Outcomes-focused working helps shift the focus of policy from processes and inputs towards the impact that the policy and its delivery has on people and communities. It also encourages public services and other key contributors to work together effectively. The development of an outcomes framework for child poverty enables the Scottish Government and external partners to adopt a shared understanding of what needs to be achieved for families in poverty or at risk of poverty across Scotland.
The first phase of the outcomes work has involved the production of logic models for the Strategy's outcomes. Logic models are simplified diagrams which explicitly show the logical relationships between policy activities and the outcomes or benefits of those activities. They articulate how a policy activity is expected to lead to intermediate outcomes that need to be achieved to enable delivery of the desired ultimate outcome(s).
Through consultation with stakeholders and the Ministerial Advisory Group, three logic models have been produced, one for each of the three outcomes. Each model articulates how the various policy activities across the Scottish Government contribute to the achievement of intermediate and ultimate outcomes. The logic models are consistent, as far as possible, with existing outcomes frameworks in other parts of the Scottish Government, including the National Performance Framework.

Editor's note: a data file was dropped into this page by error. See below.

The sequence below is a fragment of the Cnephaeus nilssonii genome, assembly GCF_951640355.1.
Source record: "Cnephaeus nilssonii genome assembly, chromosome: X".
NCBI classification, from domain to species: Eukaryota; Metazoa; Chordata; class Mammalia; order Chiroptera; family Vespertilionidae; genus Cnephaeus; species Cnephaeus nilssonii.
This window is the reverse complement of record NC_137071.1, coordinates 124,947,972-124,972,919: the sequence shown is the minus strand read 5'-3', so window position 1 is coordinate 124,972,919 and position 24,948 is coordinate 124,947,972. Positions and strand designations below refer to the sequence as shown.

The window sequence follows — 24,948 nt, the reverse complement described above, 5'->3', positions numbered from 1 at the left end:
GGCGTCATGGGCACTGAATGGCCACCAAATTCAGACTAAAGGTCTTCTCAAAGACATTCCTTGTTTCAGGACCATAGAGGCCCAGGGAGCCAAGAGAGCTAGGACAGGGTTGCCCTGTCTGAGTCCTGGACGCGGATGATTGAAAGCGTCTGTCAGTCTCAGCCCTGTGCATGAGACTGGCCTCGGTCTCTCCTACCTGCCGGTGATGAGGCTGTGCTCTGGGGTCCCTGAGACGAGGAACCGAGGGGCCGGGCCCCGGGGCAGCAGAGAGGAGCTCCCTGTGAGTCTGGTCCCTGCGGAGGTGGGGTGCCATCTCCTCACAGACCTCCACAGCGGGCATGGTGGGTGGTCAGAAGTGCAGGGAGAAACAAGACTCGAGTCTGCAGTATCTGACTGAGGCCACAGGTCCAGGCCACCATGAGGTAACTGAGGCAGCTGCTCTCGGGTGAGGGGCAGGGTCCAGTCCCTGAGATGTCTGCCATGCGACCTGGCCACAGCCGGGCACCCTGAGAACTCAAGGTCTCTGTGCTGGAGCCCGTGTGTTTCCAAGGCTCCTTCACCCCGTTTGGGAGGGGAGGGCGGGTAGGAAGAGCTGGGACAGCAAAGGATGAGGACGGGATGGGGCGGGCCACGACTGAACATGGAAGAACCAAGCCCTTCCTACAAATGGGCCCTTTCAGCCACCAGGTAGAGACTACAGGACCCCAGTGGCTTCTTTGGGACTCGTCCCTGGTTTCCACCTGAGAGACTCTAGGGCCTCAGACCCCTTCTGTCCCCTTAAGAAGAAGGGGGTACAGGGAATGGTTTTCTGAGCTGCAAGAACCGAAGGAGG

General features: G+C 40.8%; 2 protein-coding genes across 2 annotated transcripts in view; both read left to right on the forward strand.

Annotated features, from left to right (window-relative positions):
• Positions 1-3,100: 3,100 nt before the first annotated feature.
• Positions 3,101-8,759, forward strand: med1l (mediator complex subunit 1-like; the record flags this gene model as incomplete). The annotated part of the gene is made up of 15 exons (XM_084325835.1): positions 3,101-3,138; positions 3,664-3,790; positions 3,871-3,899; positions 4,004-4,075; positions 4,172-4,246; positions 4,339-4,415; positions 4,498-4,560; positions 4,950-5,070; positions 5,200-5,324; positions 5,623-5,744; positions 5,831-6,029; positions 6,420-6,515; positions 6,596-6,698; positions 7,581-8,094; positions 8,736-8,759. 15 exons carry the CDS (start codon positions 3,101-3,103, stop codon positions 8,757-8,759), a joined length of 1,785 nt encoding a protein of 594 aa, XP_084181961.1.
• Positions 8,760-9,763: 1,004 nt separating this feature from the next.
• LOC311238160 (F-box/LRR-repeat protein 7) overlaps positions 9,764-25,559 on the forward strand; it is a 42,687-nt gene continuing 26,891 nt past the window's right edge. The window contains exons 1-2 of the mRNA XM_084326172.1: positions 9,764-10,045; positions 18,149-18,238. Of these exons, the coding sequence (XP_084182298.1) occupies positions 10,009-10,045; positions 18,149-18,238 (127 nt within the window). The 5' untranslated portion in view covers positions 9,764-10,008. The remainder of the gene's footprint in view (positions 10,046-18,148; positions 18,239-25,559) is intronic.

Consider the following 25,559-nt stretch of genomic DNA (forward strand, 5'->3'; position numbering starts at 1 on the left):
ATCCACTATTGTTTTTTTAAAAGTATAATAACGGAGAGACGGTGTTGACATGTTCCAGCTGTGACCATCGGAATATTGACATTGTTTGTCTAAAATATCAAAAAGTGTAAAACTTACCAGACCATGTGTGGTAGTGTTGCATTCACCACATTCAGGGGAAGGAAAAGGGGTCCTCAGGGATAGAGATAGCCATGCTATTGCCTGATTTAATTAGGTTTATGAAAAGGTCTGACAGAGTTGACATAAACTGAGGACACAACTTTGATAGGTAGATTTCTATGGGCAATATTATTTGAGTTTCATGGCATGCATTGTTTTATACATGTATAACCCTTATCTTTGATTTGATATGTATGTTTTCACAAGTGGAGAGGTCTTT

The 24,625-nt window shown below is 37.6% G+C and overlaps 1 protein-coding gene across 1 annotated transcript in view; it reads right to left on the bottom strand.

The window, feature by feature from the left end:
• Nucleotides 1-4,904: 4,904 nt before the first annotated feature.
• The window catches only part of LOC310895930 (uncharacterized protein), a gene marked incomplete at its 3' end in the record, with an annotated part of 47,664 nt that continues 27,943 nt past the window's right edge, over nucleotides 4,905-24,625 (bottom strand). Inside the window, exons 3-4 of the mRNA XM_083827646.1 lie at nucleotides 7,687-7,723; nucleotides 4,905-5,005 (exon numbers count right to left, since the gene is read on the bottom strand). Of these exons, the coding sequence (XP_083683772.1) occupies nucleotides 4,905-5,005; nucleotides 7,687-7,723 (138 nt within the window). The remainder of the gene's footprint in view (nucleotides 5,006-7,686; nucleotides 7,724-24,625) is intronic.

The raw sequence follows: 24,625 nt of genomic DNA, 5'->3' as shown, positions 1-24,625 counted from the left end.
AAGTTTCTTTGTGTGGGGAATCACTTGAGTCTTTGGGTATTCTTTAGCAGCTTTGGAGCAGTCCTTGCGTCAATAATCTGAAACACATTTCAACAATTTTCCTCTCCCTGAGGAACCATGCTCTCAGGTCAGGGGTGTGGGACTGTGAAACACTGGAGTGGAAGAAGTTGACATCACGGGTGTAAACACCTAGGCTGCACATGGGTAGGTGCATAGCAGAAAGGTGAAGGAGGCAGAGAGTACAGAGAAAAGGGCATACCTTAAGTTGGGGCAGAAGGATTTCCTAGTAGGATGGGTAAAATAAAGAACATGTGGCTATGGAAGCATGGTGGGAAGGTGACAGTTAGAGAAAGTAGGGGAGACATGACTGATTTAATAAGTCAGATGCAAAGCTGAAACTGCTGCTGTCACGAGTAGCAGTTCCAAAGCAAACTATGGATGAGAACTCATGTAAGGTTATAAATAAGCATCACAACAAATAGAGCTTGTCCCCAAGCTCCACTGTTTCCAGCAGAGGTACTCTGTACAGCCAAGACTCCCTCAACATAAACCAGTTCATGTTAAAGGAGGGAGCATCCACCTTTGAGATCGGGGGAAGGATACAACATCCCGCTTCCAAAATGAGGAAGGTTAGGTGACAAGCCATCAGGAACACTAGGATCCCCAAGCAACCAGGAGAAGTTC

Through the process of logic modelling, a number of intermediate outcomes were identified which must be achieved in the short and medium term. These are the "building blocks" of our ambitions. Figure 1 shows the medium term intermediate outcomes from each outcome. The full logic models also showing short term outcomes and logical connections between each policy and the three ultimate outcomes, can be found in the Annex to this document.
In terms of the first outcome "maximising financial resources of families on low incomes", the key intermediate outcomes we need to achieve are:
1. Maximised financial entitlements for families on low incomes. This will directly increase the amount of money in families' pockets.
2. Reduced household spend of families on low incomes, again directly increasing the amount of money available to families.
3. Families on low incomes are managing their finances appropriately, enabling them to make their resources go further and are accessing all financial entitlements they are eligible for.
4. Parents are in good quality, sustained employment in line with their skills and ambitions. Secure, fairly paid employment that fits with families' commitments such as childcare is a key route to increasing household incomes and provides financial security in the long term.
The second outcome "improved life chances of children in poverty", is about mitigating the effects of poverty ensuring that economic disadvantage is not passed on through generations. As such, the timescales for this outcome are substantial.